The use of oral exfoliative cytology in clinical practice declined due to the subjective nature of its interpretation and because there may be only a small number of abnormal cells identifiable in a smear. The more recent application of quantitative techniques, together with advances in immunocytochemistry, have refined the potential role of cytology, stimulating a reappraisal of its value in the diagnosis of oral cancer. This review considers the influence of the quantitative analysis of cytomorphology. DNA analysis and other tumour markers applied to oral exfoliative cytological samples. These studies indicate that oral cytology may provide an important adjunct in the assessment of the patient with a potentially cancerous oral lesion.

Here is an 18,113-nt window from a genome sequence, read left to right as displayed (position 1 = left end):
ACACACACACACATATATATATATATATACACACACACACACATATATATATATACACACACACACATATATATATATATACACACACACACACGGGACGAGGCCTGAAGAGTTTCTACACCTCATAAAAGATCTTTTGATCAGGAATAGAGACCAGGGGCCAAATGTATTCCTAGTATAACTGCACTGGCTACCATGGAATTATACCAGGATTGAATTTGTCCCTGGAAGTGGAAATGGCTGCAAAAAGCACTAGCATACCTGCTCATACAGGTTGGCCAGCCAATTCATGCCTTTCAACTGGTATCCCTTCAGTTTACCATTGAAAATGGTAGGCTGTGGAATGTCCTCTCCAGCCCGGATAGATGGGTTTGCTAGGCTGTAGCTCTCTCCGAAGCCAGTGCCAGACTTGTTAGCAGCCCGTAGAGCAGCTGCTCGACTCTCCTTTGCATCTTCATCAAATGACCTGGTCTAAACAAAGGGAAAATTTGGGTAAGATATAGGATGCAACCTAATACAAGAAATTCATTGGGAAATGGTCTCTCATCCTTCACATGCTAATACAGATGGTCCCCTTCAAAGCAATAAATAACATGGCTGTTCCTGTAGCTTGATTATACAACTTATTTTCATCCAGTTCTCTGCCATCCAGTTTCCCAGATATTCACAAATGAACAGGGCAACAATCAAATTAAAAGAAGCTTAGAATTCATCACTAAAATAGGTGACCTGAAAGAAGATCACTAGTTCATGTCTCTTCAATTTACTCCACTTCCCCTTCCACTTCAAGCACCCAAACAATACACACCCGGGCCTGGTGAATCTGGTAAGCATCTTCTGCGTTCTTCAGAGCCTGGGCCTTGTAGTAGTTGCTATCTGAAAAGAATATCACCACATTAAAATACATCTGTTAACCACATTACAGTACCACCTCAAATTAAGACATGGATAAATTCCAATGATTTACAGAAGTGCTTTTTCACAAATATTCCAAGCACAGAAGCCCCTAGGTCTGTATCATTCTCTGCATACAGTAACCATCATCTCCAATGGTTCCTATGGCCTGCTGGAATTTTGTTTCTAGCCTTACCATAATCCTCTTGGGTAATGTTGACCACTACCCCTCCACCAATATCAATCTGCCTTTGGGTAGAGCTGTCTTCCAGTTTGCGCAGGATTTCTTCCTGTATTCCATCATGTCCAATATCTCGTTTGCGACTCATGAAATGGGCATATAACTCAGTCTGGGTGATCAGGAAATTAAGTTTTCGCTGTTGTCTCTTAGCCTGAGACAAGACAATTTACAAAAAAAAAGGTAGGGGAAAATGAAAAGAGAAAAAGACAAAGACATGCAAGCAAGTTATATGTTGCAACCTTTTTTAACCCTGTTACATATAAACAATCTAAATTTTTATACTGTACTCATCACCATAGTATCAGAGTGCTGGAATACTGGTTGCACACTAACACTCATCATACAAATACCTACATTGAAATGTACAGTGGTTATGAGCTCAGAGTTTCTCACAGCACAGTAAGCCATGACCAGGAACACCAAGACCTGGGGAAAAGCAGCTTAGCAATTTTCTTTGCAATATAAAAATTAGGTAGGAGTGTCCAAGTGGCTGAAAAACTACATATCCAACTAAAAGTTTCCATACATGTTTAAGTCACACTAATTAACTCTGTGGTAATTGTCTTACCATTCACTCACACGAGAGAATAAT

|Number of pages
|Journal of Oral Pathology and Medicine
|Published - May 1997